the unloved

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By ANDRÉ MÁRCIO NEVES SOARES*

The president of the BC affronts the interests of the country, especially of the less favored sections of the population

In today's Brazil, if there is anyone who should be unloved, it is the president of the Central Bank, Roberto Campos Neto. It's good to emphasize my expression in the conditional “must”, because I don't have access to his private information. However, only a person who is ill with the country, peevish and tied to private interests can be responsible for this ignominy that was the maintenance of the interest rate at 13,73% per annum in the June Copom meeting. One of the highest interest rates on the planet, by the way. And, however, his attitude of affronting the interests of the country, especially of the less favored sections of the Brazilian population who struggle daily for their survival, was not surprising.

In this sense, I think it is opportune to make a brief digression on this issue of the independent Central Bank. In fact, only for the main economies of the planet, namely, those that make up the G-7 and those that are part of the European Central Bank (some countries are in these two groups) does it make any sense to discuss whether or not to have a Central Bank independent. Japan itself has suffered from this type of agency, being one of the causes of a monster stagnation of more than three decades.

For the others, especially the countries considered to be of late capitalism, an independent Central Bank makes no sense. The reason? Well, there are many, not just one. To begin with, there is no empirical evidence that a country has increased its economic development just by having an independent Central Bank; moreover, the independent Central Bank has the ability to restrict the entrepreneurial role of the State, as currently occurs in Brazil, by not allowing the financing of its expenditures, precisely because they do not finance large deficits; Another question that he is against, this strictly political one, refers to the democratic question.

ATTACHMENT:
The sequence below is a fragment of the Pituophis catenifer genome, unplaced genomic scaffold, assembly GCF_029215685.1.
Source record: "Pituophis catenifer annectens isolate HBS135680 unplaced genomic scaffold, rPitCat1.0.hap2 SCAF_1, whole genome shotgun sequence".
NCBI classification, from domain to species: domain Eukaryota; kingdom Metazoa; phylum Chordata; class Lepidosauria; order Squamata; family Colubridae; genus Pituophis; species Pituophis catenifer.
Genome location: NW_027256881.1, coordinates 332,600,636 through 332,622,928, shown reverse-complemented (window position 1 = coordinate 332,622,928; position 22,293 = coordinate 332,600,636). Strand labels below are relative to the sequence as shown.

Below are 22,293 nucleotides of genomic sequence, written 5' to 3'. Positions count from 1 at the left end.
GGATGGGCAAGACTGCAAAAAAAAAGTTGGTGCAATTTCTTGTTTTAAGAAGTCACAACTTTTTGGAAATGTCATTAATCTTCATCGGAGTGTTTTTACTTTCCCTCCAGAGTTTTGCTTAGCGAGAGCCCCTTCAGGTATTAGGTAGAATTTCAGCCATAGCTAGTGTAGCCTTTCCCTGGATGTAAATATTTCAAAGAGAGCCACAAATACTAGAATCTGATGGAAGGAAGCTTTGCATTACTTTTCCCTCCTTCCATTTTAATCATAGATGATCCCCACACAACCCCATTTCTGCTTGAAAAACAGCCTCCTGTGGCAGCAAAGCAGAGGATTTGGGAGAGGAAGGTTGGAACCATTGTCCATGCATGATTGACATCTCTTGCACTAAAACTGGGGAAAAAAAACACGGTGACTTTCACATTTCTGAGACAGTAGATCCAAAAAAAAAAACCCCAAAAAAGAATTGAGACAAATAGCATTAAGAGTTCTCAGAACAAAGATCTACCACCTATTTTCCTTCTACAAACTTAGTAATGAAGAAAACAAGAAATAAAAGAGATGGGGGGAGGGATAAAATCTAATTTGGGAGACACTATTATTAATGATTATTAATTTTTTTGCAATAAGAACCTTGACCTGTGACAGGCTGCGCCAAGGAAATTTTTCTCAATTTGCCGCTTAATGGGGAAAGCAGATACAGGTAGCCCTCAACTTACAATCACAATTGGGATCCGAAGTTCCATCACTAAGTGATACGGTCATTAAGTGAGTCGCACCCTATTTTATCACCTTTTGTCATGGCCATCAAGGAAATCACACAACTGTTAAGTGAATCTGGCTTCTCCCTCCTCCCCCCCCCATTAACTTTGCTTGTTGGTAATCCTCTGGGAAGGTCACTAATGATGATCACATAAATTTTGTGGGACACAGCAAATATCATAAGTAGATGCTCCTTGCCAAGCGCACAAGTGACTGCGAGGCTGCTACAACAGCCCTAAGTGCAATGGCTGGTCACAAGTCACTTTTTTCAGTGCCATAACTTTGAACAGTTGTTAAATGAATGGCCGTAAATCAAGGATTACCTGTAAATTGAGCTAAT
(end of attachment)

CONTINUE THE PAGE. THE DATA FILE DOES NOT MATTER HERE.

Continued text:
In fact, the position of president of the Central Bank should have, as a priority, a technical profile. However, it is also a political office, insofar as whoever appoints it was elected by the people. Therefore, in the end, it is to the people, and not to the rentiers, that the president of the Central Bank owes satisfaction.

Therefore, if on the one hand the independence of the Central Bank can be good to avoid political casuism, it can also be very bad if in the most important chair there is a technician grounded to the last teeth with an ideology contrary to the interests of the country, such as in our case.

If we consider, hypothetically, that the technicians who sit in the chair of president of the Central Bank are all of high caliber, I would like to know what is most harmful to a country like Brazil: an excellent staff, from the most respectable universities in the world, but who, by taking a different course in terms of monetary policy than the one the country really needs, due to technical convictions, ideology or even mere stubbornness, and therefore needs (and can) be removed from office; or that same cadre that, for any of the reasons above, or for all of them, adopts a monetary policy contrary to the sovereign interests of the country, but that cannot be removed from office by an “immovable” mandate?